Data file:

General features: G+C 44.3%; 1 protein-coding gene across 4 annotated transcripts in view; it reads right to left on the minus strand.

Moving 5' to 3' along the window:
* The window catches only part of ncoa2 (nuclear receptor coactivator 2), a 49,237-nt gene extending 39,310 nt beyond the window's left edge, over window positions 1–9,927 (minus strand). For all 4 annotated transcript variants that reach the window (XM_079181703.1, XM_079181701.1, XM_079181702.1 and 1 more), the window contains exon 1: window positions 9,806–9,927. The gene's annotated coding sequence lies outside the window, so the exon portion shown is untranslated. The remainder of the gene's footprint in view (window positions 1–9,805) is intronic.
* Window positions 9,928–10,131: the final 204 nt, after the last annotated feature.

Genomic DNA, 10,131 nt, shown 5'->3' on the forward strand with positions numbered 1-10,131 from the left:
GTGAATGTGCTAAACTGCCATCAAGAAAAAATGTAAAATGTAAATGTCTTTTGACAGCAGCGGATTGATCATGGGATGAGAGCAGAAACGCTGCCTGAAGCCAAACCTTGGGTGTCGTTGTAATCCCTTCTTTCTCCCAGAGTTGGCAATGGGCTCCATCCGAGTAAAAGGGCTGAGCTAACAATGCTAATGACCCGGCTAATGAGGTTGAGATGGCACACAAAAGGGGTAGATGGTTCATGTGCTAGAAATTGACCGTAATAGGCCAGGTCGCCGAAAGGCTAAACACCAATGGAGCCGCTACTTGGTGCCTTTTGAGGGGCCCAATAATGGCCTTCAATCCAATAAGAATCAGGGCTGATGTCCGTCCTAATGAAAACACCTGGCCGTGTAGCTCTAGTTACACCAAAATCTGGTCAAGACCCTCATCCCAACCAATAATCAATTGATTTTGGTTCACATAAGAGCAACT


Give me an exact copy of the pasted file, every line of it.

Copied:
General features: G+C 44.3%; 1 protein-coding gene across 4 annotated transcripts in view; it reads right to left on the minus strand.

Moving 5' to 3' along the window:
* The window catches only part of ncoa2 (nuclear receptor coactivator 2), a 49,237-nt gene extending 39,310 nt beyond the window's left edge, over window positions 1–9,927 (minus strand). For all 4 annotated transcript variants that reach the window (XM_079181703.1, XM_079181701.1, XM_079181702.1 and 1 more), the window contains exon 1: window positions 9,806–9,927. The gene's annotated coding sequence lies outside the window, so the exon portion shown is untranslated. The remainder of the gene's footprint in view (window positions 1–9,805) is intronic.
* Window positions 9,928–10,131: the final 204 nt, after the last annotated feature.

Genomic DNA, 10,131 nt, shown 5'->3' on the forward strand with positions numbered 1-10,131 from the left:
GTGAATGTGCTAAACTGCCATCAAGAAAAAATGTAAAATGTAAATGTCTTTTGACAGCAGCGGATTGATCATGGGATGAGAGCAGAAACGCTGCCTGAAGCCAAACCTTGGGTGTCGTTGTAATCCCTTCTTTCTCCCAGAGTTGGCAATGGGCTCCATCCGAGTAAAAGGGCTGAGCTAACAATGCTAATGACCCGGCTAATGAGGTTGAGATGGCACACAAAAGGGGTAGATGGTTCATGTGCTAGAAATTGACCGTAATAGGCCAGGTCGCCGAAAGGCTAAACACCAATGGAGCCGCTACTTGGTGCCTTTTGAGGGGCCCAATAATGGCCTTCAATCCAATAAGAATCAGGGCTGATGTCCGTCCTAATGAAAACACCTGGCCGTGTAGCTCTAGTTACACCAAAATCTGGTCAAGACCCTCATCCCAACCAATAATCAATTGATTTTGGTTCACATAAGAGCAACT